In particular, coolant may be delivered from the coolant source/fluid supply 74 through the second injection lumen 29 to the first treatment element 34. The fluid delivery or circulation through the second injection lumen 29 may include the operation or manipulation of the fluid control element 76 to obstruct fluid from flowing into the first injection lumen 28. The smaller flow rate provided by the second injection tube 29 (compared to that of the first injection tube 28) reduces the amount of coolant delivered to the first treatment element 34, and thus, the resulting reversible, temporarily-induced cryomapping temperature is higher than it would otherwise be with the increased coolant delivery through the first injection lumen 28 for ablation. The smaller injection lumen 29 provides for efficient delivery of a reduced amount of coolant, thus conserving cooling fluid resources of the system, and may reduce or altogether eliminate the need for additional complex control mechanisms to regulate fluid delivery through the second injection lumen 29 to avoid reaching temperatures that would cause permanent tissue destruction.

When the desired cryomapping/reversible cooling procedures using the second injection lumen 29 is completed and tissue has been confirmed for ablation, fluid may be delivered through the first injection lumen 28 and into the treatment region 34. The larger fluid delivery capacity of the first injection lumen 28 compared to the second injection lumen 29 allows for increased cooling power and lower temperatures of the treatment region 34 in order to affect the desired ablation. The fluid delivery through the first injection lumen may include the operation or manipulation of the fluid control element 76 to obtain the desired fluid flow characteristics and resulting temperature of the treatment region 34. Moreover, the fluid flow through the first injection lumen 28 may involve regulation of the fluid control element 76 in response to one or more measured parameters, such as a pressure level indicated by the pressure sensor 50.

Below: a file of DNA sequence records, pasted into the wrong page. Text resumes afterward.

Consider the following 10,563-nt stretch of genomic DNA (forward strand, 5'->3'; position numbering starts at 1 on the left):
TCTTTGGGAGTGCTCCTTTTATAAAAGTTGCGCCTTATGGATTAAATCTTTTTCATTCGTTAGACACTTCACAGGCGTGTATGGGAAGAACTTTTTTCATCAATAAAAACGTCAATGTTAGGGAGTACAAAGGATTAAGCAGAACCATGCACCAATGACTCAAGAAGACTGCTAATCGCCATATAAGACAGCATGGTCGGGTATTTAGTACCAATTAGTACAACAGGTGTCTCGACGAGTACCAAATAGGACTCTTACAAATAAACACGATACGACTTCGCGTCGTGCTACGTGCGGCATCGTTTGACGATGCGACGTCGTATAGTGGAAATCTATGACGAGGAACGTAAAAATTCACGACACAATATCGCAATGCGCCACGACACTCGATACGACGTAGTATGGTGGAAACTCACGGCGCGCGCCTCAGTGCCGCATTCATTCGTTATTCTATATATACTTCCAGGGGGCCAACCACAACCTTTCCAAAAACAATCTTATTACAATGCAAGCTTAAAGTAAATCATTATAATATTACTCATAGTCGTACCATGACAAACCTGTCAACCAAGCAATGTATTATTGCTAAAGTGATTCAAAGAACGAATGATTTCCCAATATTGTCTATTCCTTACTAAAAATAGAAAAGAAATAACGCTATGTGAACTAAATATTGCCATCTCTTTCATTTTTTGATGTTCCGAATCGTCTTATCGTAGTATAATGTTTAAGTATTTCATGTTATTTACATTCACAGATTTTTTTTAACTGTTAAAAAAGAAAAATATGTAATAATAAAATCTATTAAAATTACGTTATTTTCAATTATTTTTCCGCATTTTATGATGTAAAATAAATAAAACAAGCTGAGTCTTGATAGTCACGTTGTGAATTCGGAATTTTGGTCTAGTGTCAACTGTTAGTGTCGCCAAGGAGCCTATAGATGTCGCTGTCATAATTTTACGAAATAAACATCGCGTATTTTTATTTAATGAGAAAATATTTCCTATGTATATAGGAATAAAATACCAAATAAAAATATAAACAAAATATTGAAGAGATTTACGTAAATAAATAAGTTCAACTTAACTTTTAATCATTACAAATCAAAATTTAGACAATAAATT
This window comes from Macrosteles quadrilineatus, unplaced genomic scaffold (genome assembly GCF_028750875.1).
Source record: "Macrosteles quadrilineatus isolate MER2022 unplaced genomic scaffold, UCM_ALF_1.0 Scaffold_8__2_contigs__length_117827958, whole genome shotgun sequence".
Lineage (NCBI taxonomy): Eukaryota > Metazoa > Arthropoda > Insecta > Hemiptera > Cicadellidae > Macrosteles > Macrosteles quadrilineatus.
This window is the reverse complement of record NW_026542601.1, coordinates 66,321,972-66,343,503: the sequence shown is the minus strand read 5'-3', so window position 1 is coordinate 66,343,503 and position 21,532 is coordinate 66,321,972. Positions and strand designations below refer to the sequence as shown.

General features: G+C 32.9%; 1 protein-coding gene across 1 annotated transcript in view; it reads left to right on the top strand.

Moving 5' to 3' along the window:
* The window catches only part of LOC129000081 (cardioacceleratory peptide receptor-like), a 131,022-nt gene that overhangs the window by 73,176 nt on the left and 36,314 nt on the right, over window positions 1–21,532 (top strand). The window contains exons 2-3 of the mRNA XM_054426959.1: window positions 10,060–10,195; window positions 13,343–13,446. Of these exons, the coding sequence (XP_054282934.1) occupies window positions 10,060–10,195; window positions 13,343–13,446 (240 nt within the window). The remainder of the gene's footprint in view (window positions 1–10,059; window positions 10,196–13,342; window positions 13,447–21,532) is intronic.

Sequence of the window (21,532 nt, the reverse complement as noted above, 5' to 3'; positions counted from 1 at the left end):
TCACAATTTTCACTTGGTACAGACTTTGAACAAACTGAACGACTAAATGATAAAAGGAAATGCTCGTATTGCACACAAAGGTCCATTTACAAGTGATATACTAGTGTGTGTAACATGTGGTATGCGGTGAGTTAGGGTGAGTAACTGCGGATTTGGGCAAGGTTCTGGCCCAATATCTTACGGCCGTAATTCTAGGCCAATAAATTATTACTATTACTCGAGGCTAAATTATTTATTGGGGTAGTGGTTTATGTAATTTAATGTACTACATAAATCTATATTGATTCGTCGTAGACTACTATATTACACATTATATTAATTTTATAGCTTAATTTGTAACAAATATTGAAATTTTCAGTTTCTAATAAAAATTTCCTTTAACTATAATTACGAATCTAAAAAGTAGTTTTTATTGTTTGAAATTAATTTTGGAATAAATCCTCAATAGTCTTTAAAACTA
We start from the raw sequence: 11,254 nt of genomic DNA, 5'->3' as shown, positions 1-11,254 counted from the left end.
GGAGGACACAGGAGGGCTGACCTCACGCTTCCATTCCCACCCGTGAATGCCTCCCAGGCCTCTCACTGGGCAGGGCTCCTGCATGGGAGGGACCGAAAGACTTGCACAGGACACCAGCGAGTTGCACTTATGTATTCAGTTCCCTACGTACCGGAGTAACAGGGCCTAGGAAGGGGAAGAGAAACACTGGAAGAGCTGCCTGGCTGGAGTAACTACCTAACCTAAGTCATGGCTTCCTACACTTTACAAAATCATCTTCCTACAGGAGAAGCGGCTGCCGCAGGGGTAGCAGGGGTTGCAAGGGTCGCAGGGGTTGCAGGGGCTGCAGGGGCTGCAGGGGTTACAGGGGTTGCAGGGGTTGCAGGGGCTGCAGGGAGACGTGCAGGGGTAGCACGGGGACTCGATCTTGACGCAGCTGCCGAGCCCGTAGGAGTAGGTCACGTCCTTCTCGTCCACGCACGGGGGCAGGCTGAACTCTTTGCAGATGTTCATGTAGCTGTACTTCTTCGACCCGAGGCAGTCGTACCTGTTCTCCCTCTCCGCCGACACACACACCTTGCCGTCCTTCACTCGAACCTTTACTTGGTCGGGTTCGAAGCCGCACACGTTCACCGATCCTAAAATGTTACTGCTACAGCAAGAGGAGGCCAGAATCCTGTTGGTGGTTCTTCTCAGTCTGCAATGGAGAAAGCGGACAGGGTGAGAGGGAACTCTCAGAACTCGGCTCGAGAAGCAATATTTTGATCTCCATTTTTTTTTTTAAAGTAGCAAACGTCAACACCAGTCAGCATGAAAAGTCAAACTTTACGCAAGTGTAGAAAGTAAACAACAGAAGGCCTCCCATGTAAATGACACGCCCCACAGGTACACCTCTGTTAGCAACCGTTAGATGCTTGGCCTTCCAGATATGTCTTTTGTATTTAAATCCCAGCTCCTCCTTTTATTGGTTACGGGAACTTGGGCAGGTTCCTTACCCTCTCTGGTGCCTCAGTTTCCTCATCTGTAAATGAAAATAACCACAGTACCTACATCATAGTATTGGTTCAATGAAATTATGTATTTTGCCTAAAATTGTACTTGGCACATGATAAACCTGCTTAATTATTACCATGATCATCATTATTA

It will be appreciated by persons skilled in the art that the present invention is not limited to what has been particularly shown and described herein above. In addition, unless mention was made above to the contrary, it should be noted that all of the accompanying drawings are not to scale. A variety of modifications and variations are possible in light of the above teachings without departing from the scope and spirit of the invention, which is limited only by the following claims.

Claims (17)

What is claimed is:
1. A medical device, comprising:
an elongate body;
an expandable element coupled to the elongate body;
a bifurcated coolant injection lumen having a first linear segment disposed in and in fluid communication with the expandable element and defining a first plurality of apertures and having a first cross-sectional diameter, the bifurcated coolant injection lumen further having a second linear segment disposed in and in fluid communication with the expandable element and defining a second plurality of apertures and having a second cross-sectional diameter, the first cross-sectional diameter being greater than the second cross-sectional diameter; and
an exhaust lumen disposed in the elongate body.
2. The medical device of claim 1, wherein the second coolant injection lumen defines a fluid flow rate capability less than a fluid flow rate capability defined by the first coolant injection lumen.
3. The medical device of claim 1, further comprising a cryogenic fluid source in fluid communication with at least one of the first and second coolant injection lumens.